For AI to be all that it can be, countries and companies need to work together to build frameworks for better management and protection of our data and ensure that it is shared and not stored in silos. Data is the oxygen of the (4IR). If countries do not leverage data and have their policies in place, they will be left behind.
There is a growing concern that the 4IR will strip people of jobs, of which there is already a shortage. How true is this?
The world is going through a workplace revolution that will bring a seismic shift in the way humans work alongside machines and algorithms.
Latest research from the WEF forecasts that by 2025, machines will perform more current work tasks than humans, compared to 71% being performed by humans today.
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The rapid evolution of machines and algorithms in the workplace could create 133 million new roles in place of 75 million that will be displaced between now and 2022.
Consumers have real concerns around the potential harm technology can cause in areas such as privacy, misinformation, surveillance, job loss, environmental damage and increased inequality. What ethical precautions are being considered in the robotics space?
Now more than ever, it is important to incorporate ethics into the design, deployment and use of emerging technology. Innovating in the 4IR requires addressing concerns around privacy and data ownership, while attracting the skills and forward-looking thinkers of the future.
There are big challenges and bigger opportunities ahead. We have seen many companies and countries create ethical and human rights-based frameworks. What’s important is they are co-designed with members of both communities along with academia, civil society and start-ups.
A multi-stakeholder approach will result in a more holistic set of guidelines and principles that can be adopted in many different industries and geographies.
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What changes need to take place for the African continent to be on par with global developments, and are there tangible goals set?
The 4IR provides governments the opportunity to be global leaders in shaping the next 20 to 30 years of science and technology. It is important they create an environment where companies can innovate.
The other tenet is to be open to working across borders and learning from each other. The global health industry has access to mountains of data on rare diseases, but it is trapped within countries and sometimes even within the hospital walls.
If we can build trust and find innovative ways to share the data while protecting privacy, we can employ tools like AI to help us cure disease faster. Countries and companies need to have the right governance frameworks and mechanisms in place for these breakthroughs to happen. It is possible to do these things now, but we need to work together to make it happen.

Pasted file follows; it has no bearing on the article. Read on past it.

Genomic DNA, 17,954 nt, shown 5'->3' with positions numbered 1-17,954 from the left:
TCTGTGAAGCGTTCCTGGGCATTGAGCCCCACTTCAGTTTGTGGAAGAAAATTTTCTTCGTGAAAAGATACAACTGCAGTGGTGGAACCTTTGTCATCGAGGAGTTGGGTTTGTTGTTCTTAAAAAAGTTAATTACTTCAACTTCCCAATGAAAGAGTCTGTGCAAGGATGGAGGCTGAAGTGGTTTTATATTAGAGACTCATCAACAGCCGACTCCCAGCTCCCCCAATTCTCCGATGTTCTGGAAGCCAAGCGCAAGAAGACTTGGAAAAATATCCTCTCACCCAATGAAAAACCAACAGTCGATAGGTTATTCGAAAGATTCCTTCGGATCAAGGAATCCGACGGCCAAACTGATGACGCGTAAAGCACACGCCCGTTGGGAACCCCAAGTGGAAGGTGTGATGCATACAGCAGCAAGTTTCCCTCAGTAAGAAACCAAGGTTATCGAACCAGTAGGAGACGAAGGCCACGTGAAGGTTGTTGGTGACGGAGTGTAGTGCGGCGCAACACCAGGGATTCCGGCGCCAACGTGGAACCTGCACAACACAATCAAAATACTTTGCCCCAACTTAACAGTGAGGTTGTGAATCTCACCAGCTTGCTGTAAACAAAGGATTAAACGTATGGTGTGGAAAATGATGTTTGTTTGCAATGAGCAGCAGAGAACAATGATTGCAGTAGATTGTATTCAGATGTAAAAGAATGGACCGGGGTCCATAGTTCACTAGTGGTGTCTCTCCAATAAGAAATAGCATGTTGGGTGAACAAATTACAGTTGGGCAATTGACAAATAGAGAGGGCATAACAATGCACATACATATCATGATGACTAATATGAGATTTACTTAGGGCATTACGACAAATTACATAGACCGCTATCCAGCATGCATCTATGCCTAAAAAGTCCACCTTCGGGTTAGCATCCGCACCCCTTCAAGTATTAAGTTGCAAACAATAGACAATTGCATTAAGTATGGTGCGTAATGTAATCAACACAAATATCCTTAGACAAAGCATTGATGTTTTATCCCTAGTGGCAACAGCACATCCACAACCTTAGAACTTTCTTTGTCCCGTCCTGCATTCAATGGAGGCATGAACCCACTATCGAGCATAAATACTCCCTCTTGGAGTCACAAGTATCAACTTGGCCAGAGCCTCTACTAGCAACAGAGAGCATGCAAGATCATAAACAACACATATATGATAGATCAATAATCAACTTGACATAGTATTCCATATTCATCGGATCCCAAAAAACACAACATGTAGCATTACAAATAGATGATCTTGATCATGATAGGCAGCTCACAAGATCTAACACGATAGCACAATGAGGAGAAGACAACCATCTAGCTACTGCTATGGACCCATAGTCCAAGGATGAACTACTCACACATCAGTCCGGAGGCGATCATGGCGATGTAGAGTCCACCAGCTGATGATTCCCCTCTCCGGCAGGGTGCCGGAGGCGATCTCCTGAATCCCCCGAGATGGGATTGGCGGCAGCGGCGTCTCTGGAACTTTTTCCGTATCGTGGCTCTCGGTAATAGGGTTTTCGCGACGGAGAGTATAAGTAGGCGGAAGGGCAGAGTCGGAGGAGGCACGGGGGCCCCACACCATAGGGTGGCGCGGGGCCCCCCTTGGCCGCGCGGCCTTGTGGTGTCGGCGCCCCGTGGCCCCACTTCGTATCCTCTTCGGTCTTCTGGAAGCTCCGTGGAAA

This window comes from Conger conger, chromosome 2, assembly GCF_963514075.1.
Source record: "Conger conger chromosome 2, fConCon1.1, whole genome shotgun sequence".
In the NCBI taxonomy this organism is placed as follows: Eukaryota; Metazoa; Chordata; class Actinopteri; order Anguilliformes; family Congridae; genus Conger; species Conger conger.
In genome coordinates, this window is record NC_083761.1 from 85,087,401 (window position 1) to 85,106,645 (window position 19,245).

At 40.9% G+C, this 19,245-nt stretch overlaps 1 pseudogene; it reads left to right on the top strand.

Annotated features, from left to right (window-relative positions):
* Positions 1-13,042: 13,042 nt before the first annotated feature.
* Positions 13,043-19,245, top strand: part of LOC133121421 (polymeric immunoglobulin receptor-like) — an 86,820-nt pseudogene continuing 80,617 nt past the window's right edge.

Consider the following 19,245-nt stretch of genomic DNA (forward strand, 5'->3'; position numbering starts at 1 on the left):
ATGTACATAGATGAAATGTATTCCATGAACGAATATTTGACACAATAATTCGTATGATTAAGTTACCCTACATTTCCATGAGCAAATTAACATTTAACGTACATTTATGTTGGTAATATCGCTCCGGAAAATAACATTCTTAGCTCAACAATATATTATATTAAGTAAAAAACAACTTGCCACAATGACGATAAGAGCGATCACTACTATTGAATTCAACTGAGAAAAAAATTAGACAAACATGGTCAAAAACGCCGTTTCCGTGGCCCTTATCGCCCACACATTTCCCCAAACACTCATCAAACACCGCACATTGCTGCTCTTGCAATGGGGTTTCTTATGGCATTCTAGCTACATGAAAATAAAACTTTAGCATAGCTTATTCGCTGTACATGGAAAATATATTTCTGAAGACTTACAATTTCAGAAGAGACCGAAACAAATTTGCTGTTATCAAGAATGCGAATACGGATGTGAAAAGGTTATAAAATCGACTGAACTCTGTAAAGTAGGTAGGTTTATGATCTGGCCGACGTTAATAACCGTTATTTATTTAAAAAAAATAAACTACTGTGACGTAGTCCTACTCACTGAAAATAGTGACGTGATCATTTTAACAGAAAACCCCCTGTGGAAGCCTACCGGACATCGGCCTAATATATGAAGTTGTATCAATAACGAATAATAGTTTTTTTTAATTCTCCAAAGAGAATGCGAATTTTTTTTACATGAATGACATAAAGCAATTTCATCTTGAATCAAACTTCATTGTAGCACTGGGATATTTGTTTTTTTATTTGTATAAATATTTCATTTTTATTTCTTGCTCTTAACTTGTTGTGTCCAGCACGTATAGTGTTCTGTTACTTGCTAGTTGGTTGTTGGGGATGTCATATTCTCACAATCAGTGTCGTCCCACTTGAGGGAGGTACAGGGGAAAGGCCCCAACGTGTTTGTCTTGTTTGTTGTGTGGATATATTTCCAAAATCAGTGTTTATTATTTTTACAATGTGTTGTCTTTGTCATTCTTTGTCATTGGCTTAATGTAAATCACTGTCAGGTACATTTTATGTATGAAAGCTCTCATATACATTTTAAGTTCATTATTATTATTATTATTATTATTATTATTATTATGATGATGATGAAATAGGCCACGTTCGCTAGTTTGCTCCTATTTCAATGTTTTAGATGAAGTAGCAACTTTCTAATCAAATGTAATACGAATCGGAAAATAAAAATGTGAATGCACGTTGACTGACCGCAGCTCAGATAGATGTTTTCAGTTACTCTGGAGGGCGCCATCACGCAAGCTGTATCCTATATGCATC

Businesses At The Heart Of A Greener Future
With every day that passes by it becomes more apparent that the Earth is deteriorating and time is running out to save it. Scientists have estimated that we have less than a decade to save the planet before it is irreversibly damaged, mainly due to climate change.
Businesses claim the largest percentage of global emissions (at approximately 70% since 1988, according to The Guardian) which is an alarming statistic, especially in a time when the planet’s well-being is being compromised.
Many large business corporations are hastily coming on board with operating sustainably by transforming their practices and placing business ethics at the forefront of their priorities.
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Last week, a round table discussion was held at the Fairlawns Boutique Hotel, Sandton hosted by Environmental Resources Management (ERM) – the world’s largest sustainability consulting firm. Their aim was to discuss how imperative it is for African businesses to get on board with sustainability.
“We have been talking about how to be sustainable for a long time but now it is time for us to do sustainability,” says Thapelo Letete, Technical Director of ERM.
An engaging and thought-provoking panel discussion ensued with representatives from ERM and mining companies, Anglo American and Gold Fields. They emphasized the importance of sustainability being recognized by investors, especially in mining and oil companies that rely solely on Earth’s natural resources.
Civil society has a colossal role to play in ensuring the sustainability of businesses. Due to the law of supply and demand in production, consumers are being urged to be mindful of their buying habits and to make sustainable decisions. These are as simple as minimizing the utilization of plastic straws by replacing them with metal or paper straws and reusable shopping bags and by recycling selected items.
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“Research suggests that socially and environmentally responsible practices have the potential to garner more positive consumer perceptions of (businesses), as well as increases in profitability,” according to an entry in Sage Journals published in May.
The advancement of science, artificial intelligence and the rapid growth of the technological industry make it an undeniable fact that the Fourth Industrial Revolution is underway. Many businesses across the globe seem to be well prepared for this change. However, businesses in Africa seem to be vulnerable.
“It is difficult to say that all businesses in Africa are prepared for it. It is not a country specific thing but it does vary across corporations. There will be businesses that are well prepared and businesses that are not so well prepared,” says Keryn James, CEO of ERM.
A large part of sustainability also relies on empowerment and equality. Sub-Saharan Africa has the highest number of female-owned businesses who contribute a large amount of money towards their respective countries’ GDPs. However, most of these businesses struggle with the issue of scaling.
“Women sometimes underestimate their ability and they don’t necessarily have the confidence that they should have about the value that their businesses present. Women often take less risks than men,” says James.
“The issue of scaling is one that we see globally. One of the issues are access to funding to support in the investment and growth of their businesses.”